Former SAA Presidents reflect on SAA's 5 years

Gerhard Pfennig, Janine Lorente & Barbara Hayes

Last year SAA celebrated its first 5 years. We interviewed Gerhard Pfennig, Janine Lorente and Barbara Hayes the former and current chairs of the board of directors as well as Executive Director, Cécile Despringre, to look back at the first 5 years and the future:

Cécile Despringre, as the Executive director from the launch of the organisation, what was it like getting SAA going?  What was the reason behind it?

CD: Our founder members were so enthusiastic and supportive that we were able to establish the organisation quite quickly.

So much of the talk in the European institutions about copyright and collective management was from the perspective of the music industry.  Our founding members saw a need to change that and point out the problems of screenwriters and directors who, generally speaking, are disconnected from any exploitation related royalties.

Other organisations obviously felt the same needs as we added a lot of members very quickly. We’ve gone from 9 founder members to 29 in 22 countries.

Gerhard Pfennig (Chair of the SAA board of Directors (2011-2012), Spokesperson for Initiative Urheberrecht), you took over from founding chair, Suzan Dormer, in 2011, as SAA established itself in Brussels.  What do you remember from your time as chair of the SAA board of directors?

GP: Those were rough times; we had to establish SAA as a brand for an organization representing author's interest through collecting societies. We first tried to build up good relations with the author's organizations - FERA and FSE - and with EU representatives.

How do you think SAA has grown and what are the opportunities for the future?

GP: Today I am impressed with how the SAA has evolved.  It is doing a great job and the board of directors are so engaged. The results justify the hard work.

Janine Lorente (Chair of the SAA board of Directors (2012-2015 for SACD), Deputy General Director, SGAE), you have been the longest standing chair of SAA so far.  What do you think SAA has brought to the discussion at European level?

JL: When we launched SAA, we were all passionate about promoting the adoption of a right to remuneration for the benefit of writers and directors of audiovisual works. Even though this is a legitimate and fair right for authors, we envisaged our actions on a very long term. Even if our requests have not yet been put into a law, I am really pleased to see how well we have done in such a short time: this right of remuneration is now discussed and debated at political level thanks mainly to the tremendous job done by our team in Brussels.

Where do you see the conversation going next?

JL: The focus will be on online distribution.  SAA needs to make sure writers, directors and all authors in general get their fair share of the immense revenues generated by internet’s global actors.

Last year SAA published the second edition of its white paper.  Why was that?

CD: We published the 1st edition of our white paper in 2011 as part of bringing transparency to our sector and showing the challenges faced by Europe’s screenwriters and directors.  The main thrust of our paper was to present a workable solution to guarantee screenwriters and directors remuneration for the online exploitation of their works: an unwaivable remuneration right with compulsory collective management.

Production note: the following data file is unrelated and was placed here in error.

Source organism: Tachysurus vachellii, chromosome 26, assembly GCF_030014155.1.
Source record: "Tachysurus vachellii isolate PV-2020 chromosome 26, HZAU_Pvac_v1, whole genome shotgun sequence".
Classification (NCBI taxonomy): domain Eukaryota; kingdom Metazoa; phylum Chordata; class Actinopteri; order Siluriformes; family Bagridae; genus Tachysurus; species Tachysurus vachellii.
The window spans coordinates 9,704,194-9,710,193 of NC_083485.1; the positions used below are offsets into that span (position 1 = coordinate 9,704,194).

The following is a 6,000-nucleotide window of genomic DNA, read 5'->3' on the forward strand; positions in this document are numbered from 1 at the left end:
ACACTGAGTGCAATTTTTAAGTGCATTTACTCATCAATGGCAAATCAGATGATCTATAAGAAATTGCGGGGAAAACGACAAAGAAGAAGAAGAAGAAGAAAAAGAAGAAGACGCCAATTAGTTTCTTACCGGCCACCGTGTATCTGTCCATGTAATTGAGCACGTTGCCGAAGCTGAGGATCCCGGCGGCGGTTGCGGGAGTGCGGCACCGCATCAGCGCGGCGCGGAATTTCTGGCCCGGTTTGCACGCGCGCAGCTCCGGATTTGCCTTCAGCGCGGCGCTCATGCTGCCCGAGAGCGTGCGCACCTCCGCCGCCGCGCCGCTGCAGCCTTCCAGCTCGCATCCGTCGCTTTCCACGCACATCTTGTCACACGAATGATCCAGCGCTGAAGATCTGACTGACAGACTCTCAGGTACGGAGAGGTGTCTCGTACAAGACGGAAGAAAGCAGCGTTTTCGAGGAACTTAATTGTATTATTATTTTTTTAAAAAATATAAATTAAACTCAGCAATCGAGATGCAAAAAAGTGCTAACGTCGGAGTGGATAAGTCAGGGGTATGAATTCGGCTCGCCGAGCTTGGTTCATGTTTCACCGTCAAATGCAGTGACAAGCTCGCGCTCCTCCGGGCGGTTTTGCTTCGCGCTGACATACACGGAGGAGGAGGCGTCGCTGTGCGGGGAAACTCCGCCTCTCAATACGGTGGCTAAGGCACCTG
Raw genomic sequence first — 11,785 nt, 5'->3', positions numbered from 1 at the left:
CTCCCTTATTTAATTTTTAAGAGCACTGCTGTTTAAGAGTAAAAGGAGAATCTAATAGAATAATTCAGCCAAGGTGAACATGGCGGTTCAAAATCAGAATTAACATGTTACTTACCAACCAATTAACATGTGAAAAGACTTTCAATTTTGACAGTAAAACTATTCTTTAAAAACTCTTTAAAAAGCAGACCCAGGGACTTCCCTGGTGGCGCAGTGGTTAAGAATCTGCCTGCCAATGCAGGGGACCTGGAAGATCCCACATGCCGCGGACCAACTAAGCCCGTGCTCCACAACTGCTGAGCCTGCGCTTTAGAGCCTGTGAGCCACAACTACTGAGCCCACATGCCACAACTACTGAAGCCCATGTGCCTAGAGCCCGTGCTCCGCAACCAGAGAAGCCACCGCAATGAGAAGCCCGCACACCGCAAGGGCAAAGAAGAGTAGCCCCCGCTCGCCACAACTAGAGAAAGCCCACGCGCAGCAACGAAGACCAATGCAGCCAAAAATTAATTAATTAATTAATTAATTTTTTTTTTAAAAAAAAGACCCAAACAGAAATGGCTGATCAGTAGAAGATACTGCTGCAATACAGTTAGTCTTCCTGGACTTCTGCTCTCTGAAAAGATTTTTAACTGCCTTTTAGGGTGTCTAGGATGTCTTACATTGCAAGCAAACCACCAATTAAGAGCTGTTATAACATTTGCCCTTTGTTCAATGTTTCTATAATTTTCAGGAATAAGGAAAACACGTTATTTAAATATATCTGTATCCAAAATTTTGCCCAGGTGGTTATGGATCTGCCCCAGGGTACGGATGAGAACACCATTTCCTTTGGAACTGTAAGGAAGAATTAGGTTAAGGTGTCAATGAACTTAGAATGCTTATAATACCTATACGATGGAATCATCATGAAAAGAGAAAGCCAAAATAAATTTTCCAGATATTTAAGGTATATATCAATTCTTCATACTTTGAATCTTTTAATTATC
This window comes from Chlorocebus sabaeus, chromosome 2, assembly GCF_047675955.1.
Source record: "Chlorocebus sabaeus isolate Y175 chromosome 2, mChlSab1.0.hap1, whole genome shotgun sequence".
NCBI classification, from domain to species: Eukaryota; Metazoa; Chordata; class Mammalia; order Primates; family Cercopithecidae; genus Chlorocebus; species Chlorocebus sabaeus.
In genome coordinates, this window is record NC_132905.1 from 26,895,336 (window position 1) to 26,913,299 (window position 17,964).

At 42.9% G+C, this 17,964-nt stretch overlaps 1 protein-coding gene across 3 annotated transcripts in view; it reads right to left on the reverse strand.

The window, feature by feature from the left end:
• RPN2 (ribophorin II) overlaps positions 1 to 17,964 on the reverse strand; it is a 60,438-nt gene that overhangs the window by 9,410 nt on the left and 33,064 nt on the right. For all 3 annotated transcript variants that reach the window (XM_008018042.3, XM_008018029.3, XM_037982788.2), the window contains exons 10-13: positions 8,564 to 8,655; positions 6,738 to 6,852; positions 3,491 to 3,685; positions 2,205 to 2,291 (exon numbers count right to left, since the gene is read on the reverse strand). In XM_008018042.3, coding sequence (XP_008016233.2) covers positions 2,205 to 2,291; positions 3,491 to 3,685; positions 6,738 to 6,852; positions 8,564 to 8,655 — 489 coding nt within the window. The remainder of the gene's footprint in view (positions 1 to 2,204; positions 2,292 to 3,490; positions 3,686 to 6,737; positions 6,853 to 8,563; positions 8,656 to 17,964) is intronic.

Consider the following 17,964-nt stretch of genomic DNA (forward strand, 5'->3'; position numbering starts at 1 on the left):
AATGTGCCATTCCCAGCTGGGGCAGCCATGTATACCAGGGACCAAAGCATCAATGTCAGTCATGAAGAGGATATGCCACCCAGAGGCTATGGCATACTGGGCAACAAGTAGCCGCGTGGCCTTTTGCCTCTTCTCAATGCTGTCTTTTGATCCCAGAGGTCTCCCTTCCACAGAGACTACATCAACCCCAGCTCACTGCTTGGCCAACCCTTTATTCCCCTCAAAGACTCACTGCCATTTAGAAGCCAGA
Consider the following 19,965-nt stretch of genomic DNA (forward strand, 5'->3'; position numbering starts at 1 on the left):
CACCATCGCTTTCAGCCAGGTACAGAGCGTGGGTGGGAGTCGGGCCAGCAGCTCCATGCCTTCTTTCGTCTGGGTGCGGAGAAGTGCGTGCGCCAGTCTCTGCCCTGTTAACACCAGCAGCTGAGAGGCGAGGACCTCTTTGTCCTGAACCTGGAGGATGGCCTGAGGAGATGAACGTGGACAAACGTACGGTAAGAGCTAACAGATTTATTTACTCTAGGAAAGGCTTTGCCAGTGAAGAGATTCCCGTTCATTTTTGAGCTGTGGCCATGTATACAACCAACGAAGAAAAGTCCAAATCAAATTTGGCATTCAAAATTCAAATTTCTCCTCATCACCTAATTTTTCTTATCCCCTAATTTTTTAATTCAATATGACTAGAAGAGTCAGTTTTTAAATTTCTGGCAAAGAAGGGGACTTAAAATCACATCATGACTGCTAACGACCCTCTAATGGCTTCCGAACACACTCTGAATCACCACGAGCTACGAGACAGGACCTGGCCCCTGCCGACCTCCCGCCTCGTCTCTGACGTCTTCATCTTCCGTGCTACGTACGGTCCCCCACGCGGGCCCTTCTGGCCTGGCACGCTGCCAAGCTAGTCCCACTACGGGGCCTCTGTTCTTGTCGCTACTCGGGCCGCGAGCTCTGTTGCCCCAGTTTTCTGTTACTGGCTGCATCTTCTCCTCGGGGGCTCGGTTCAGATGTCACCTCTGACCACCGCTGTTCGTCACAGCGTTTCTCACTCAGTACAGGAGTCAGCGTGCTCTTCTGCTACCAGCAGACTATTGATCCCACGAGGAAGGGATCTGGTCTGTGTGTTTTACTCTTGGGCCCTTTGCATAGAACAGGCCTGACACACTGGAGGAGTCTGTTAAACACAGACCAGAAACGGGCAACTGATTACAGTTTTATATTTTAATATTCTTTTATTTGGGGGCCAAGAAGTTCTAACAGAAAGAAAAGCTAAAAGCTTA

There were two main reasons for updating the white paper last year.  The first was that our sector is changing so quickly that the industry figures we had were no longer a reasonable basis for discussions about the sector.  The number of VOD services had increased by over 400%!  The second reason was that the political landscape had also changed.  Not only was there a new European Commission and new MEPs, the issue of authors’ remuneration had come more to the fore in consultations and the speeches of various officials.  We had also held discussions with partners in the sector and clarified our proposals.  We were very pleased that the second edition was endorsed by FERA and FSE, demonstrating that this was a proposal that the whole screenwriters’ and directors’ community in Europe could support.

Barbara Hayes (Current Chair of the SAA board of Directors), you have taken over the chairmanship of SAA.  Where do you see the main challenges and opportunities for the future?

BH: We are living in interesting times where 'what the consumer wants the consumer will get' appears to be the mantra of the day.

I see SAA as a strong voice working on behalf of its constituents in Europe, collaborating with other European organisations as appropriate to ensure a consistent and powerful message is achieved to relevant legislators within the Commission.  But mostly I firmly believe our ultimate strength is in thorough and effective strategies for campaigning going forward to try and secure that (sometimes seemingly elusive) online remuneration right for audiovisual authors that remains our ultimate goal.

I am convinced that our role is as educators to those who influence legislation, ensuring they understand the consequences of potential changes being considered that will affect an audiovisual author’s ability to make a fair living from their work from across various platforms in the 21st Century.

The strength of the SAA is in the will of its members to actively work together to achieve this goal.  The year ahead brings many challenges and potential threats to the current regime for many creators and we will continue to seek the best possible outcomes for audiovisual authors together.

None of this is new!  It is exactly what previous Chairs of SAA have done so ably with the help and support of Cecile Despringre and her excellent team, as well as the membership of SAA. We are heading in the right direction and a steady but firm course needs to be held.